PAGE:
The impact of ICT-enabled extension campaign on farmers' knowledge and management of fall armyworm in Uganda.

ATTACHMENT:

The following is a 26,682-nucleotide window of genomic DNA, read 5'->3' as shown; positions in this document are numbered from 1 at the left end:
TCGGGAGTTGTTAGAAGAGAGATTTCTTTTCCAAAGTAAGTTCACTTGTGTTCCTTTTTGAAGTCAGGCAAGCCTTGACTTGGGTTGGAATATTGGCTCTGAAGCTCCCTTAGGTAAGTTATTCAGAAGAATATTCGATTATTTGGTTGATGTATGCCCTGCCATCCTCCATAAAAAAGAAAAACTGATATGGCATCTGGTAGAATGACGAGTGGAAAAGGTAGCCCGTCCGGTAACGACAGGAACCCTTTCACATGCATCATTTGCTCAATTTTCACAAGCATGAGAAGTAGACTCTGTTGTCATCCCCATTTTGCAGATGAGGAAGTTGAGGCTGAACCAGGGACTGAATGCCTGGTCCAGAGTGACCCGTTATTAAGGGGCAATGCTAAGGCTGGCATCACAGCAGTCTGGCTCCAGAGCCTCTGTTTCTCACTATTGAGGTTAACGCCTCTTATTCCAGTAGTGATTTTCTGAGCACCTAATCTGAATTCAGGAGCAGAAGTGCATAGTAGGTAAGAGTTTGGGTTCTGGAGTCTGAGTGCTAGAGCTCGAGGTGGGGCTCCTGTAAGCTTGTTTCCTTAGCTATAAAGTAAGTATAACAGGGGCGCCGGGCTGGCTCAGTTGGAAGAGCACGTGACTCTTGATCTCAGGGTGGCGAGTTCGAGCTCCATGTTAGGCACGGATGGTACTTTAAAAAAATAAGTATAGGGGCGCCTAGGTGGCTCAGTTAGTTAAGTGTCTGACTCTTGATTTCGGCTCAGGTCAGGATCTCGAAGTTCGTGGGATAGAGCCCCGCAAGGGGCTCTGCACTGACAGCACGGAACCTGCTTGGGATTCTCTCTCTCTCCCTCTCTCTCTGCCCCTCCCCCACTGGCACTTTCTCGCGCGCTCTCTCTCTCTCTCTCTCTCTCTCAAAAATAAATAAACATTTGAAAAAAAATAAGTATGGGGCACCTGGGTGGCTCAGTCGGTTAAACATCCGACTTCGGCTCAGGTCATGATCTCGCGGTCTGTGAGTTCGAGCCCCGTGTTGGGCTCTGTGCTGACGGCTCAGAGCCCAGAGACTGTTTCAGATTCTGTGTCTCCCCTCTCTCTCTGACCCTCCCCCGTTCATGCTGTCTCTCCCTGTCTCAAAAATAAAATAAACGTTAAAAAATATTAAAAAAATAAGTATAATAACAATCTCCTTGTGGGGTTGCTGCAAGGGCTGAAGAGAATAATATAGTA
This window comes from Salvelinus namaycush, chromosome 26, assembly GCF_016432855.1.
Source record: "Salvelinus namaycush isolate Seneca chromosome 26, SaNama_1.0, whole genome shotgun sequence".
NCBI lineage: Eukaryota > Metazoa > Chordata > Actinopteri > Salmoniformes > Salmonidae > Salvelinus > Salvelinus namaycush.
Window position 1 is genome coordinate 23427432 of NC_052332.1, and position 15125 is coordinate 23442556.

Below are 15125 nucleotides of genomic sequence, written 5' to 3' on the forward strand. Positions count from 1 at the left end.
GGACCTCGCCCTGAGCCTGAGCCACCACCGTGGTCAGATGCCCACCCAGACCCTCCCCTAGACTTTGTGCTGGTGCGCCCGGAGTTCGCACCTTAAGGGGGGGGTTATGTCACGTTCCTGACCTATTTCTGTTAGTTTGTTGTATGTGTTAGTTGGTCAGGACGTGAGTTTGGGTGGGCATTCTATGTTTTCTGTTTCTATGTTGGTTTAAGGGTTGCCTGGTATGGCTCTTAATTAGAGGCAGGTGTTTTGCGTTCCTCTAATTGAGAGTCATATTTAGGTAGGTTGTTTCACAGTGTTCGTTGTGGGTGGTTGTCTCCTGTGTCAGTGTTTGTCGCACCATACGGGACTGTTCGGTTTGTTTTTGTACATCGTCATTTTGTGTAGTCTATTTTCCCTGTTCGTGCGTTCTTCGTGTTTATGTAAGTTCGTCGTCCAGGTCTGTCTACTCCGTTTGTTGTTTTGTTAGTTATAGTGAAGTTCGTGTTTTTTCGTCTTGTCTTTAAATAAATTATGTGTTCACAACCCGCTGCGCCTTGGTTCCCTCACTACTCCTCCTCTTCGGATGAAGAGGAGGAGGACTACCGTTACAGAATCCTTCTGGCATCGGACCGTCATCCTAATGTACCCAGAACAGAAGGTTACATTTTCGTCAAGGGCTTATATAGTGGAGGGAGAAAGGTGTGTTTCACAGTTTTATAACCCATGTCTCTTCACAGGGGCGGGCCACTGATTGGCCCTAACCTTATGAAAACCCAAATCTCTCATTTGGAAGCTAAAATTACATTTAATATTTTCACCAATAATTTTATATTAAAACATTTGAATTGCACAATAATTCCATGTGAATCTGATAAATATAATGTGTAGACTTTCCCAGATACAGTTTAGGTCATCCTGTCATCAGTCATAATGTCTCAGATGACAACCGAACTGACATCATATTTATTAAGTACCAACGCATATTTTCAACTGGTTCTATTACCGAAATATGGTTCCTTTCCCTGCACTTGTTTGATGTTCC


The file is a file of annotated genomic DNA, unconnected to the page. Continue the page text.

This study evaluates the unique and combined effects of three complementary ICT-based extension methods - interactive radio, mobile SMS messages and village-based video screenings - on farmers' knowledge and management of fall armyworm (FAW), an invasive pest of maize that is threatening food security in sub-Saharan Africa and Asia. Building on a survey of maize farmers in western Uganda and using various selection-on-observables estimators, we find consistent evidence that participation in the ICT-based extension campaigns significantly increases farmers' knowledge about FAW and stimulates the adoption of agricultural technologies and practices for the management of the pest. We also show that exposure to multiple campaign channels yields significantly higher outcomes than exposure to a single channel, with some evidence of additive effects. These results are robust to alternative estimators and also to hidden bias. Results further suggest that among the three ICT channels, radio has greater reach, video exerts a stronger impact on the outcome measures, and greater gains are achieved when video is complemented by radio. Our findings imply that complementary ICT-based extension campaigns (particularly those that allow both verbal and visual communication) hold great potential to improve farmers' knowledge and trigger behavioural changes in the identification, monitoring and sustainable management of a new invasive pest, such as FAW.